TaxMatters@EY - May 2013
Facing up to tax risk
Extract from T Magazine Issue 10
Tax risk and controversy have never been higher on the corporate agenda. As governments around the world battle to restore public finances to health, they are doing all they can to raise tax revenues, close loopholes and share information that will lead to better compliance. As prominent taxpayers, companies are firmly in their sights. Tax legislation is becoming more stringent and many administrations are subjecting companies to more frequent and aggressive audits — sometimes jointly with one or more overseas tax administrations.
The public mood toward corporate tax has darkened. In the current environment, barely a day goes by without another multinational company being vilified in the media for taking an overly aggressive approach to tax planning. Campaign groups are also becoming increasingly vocal in their accusations. This negative attention can have serious reputational damage, even if the tax strategies that companies have adopted are completely within the law. With the economic recovery still highly fragile, few companies can afford the negative publicity that these campaigns and media coverage bring.
In some markets, companies also have to contend with a highly uncertain and unpredictable tax environment. Legislation can change quickly, and sometimes in unexpected ways. Companies may find that a structure that was perfectly legal and uncontroversial when they first set it up subsequently proves to be problematic when rules are changed, sometimes even retrospectively.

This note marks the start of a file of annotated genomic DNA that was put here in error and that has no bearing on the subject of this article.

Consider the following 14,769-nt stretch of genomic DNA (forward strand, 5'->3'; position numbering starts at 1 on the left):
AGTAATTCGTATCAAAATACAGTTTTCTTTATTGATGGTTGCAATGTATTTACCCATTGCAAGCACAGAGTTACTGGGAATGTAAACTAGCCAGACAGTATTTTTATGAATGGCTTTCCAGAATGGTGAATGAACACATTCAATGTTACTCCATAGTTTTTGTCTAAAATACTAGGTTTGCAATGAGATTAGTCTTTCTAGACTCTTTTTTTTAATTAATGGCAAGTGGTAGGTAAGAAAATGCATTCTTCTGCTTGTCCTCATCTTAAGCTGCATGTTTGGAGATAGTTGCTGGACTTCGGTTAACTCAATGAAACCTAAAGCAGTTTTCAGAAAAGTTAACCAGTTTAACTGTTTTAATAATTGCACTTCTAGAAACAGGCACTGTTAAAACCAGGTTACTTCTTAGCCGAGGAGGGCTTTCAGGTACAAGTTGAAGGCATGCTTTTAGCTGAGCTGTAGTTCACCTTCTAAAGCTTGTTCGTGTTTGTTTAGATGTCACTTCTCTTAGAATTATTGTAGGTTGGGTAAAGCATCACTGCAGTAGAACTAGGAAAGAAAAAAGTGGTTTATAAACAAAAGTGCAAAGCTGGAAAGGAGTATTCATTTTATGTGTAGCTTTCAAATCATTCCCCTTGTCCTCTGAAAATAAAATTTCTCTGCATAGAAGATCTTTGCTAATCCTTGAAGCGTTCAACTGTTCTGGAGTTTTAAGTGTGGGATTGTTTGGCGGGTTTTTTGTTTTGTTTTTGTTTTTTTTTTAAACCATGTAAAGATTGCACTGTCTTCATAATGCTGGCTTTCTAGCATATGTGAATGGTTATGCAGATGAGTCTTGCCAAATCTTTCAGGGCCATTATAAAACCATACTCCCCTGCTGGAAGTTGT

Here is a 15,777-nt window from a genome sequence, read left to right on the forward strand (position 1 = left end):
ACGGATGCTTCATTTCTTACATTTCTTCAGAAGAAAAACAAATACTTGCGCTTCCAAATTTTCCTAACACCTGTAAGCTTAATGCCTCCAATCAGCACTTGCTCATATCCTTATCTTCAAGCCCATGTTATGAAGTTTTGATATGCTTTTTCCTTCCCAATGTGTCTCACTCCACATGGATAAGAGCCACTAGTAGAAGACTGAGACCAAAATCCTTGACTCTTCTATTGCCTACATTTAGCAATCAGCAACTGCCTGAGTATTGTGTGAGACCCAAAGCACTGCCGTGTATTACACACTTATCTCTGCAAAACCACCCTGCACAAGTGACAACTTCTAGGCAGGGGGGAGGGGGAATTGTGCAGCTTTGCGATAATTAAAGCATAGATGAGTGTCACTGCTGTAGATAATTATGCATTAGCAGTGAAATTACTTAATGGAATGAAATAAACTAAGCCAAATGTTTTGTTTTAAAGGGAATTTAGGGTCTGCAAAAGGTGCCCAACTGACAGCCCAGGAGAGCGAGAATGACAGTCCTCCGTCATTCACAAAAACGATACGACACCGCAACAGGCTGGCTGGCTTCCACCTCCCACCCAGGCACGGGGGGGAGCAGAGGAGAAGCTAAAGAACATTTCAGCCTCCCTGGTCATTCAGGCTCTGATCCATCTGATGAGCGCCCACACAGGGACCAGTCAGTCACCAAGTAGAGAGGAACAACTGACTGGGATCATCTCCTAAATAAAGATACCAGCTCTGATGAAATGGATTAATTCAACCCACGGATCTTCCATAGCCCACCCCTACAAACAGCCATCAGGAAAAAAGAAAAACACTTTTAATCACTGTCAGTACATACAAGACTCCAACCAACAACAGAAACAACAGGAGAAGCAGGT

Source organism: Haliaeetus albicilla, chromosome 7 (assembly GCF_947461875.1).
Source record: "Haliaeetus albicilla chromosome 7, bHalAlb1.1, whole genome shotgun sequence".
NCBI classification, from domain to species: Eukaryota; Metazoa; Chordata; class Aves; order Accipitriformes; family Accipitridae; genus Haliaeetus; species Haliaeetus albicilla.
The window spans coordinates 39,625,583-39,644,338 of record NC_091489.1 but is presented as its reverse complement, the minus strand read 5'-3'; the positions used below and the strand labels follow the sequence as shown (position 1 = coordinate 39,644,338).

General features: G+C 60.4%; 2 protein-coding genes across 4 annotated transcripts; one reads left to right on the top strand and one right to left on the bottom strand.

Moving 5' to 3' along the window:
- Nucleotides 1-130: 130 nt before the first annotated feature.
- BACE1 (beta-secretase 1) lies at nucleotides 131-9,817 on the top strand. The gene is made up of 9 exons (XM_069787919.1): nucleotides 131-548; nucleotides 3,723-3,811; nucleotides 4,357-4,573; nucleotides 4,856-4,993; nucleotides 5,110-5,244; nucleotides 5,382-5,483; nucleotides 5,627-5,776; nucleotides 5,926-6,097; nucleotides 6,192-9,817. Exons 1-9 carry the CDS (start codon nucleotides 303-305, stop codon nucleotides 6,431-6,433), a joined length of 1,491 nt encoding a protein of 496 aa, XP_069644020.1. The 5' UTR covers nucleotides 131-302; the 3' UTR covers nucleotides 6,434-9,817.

This is particularly true in rapid-growth markets, where the tax system is less mature and where legislation may be more dynamic and fast moving. Dealing with such an uncertain environment creates major headaches for tax and finance departments, and also means that companies can lack the certainty they need to make long-term investments.
The severity of the risk environment means that tax must now be a topic for frequent board discussion. Companies must ensure that their tax strategies are appropriate and suit their risk appetite. They must also be aware of the tax risks associated with any new investment, particularly in unfamiliar markets. This calls for frequent communication between tax directors and the senior executive team, as well as a platform for discussing the implications of tax risk issues at board level.
It may even call for new roles to be created, such as a head of tax controversy with a specific mandate to take a proactive approach to identifying and managing tax risks. Without these mechanisms in place, companies are running the risk not only of penalties and fines, but also of severe reputational damage.
In the 10th issue of T Magazine, we explore how tax risk and controversy have changed since the financial crisis. We look at emerging risk areas and explore how the relationship between companies and their external stakeholders, including the media, tax administrations and campaign groups, is evolving. Perhaps most crucially, we examine how companies are identifying and managing these risks.